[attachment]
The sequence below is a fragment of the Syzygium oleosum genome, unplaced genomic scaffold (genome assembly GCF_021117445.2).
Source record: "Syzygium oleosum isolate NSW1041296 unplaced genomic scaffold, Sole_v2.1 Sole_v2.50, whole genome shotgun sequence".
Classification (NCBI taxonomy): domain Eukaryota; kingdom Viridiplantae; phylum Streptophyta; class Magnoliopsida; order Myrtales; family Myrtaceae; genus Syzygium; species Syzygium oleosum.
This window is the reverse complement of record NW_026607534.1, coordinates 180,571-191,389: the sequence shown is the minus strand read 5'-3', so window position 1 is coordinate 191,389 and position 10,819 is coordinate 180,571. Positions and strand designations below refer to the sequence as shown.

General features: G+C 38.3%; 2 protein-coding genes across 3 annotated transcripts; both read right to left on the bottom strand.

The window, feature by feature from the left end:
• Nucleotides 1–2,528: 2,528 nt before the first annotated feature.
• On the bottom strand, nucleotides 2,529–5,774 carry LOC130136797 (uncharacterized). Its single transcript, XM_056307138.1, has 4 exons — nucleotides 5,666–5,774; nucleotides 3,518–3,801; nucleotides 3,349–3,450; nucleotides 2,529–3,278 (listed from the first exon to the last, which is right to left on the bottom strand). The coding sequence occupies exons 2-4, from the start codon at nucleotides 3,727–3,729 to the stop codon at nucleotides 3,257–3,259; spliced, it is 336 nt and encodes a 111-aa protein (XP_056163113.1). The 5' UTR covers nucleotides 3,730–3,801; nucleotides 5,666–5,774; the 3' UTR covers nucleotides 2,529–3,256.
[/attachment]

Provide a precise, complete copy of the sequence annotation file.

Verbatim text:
The sequence below is a fragment of the Syzygium oleosum genome, unplaced genomic scaffold (genome assembly GCF_021117445.2).
Source record: "Syzygium oleosum isolate NSW1041296 unplaced genomic scaffold, Sole_v2.1 Sole_v2.50, whole genome shotgun sequence".
Classification (NCBI taxonomy): domain Eukaryota; kingdom Viridiplantae; phylum Streptophyta; class Magnoliopsida; order Myrtales; family Myrtaceae; genus Syzygium; species Syzygium oleosum.
This window is the reverse complement of record NW_026607534.1, coordinates 180,571-191,389: the sequence shown is the minus strand read 5'-3', so window position 1 is coordinate 191,389 and position 10,819 is coordinate 180,571. Positions and strand designations below refer to the sequence as shown.

General features: G+C 38.3%; 2 protein-coding genes across 3 annotated transcripts; both read right to left on the bottom strand.

The window, feature by feature from the left end:
• Nucleotides 1–2,528: 2,528 nt before the first annotated feature.
• On the bottom strand, nucleotides 2,529–5,774 carry LOC130136797 (uncharacterized). Its single transcript, XM_056307138.1, has 4 exons — nucleotides 5,666–5,774; nucleotides 3,518–3,801; nucleotides 3,349–3,450; nucleotides 2,529–3,278 (listed from the first exon to the last, which is right to left on the bottom strand). The coding sequence occupies exons 2-4, from the start codon at nucleotides 3,727–3,729 to the stop codon at nucleotides 3,257–3,259; spliced, it is 336 nt and encodes a 111-aa protein (XP_056163113.1). The 5' UTR covers nucleotides 3,730–3,801; nucleotides 5,666–5,774; the 3' UTR covers nucleotides 2,529–3,256.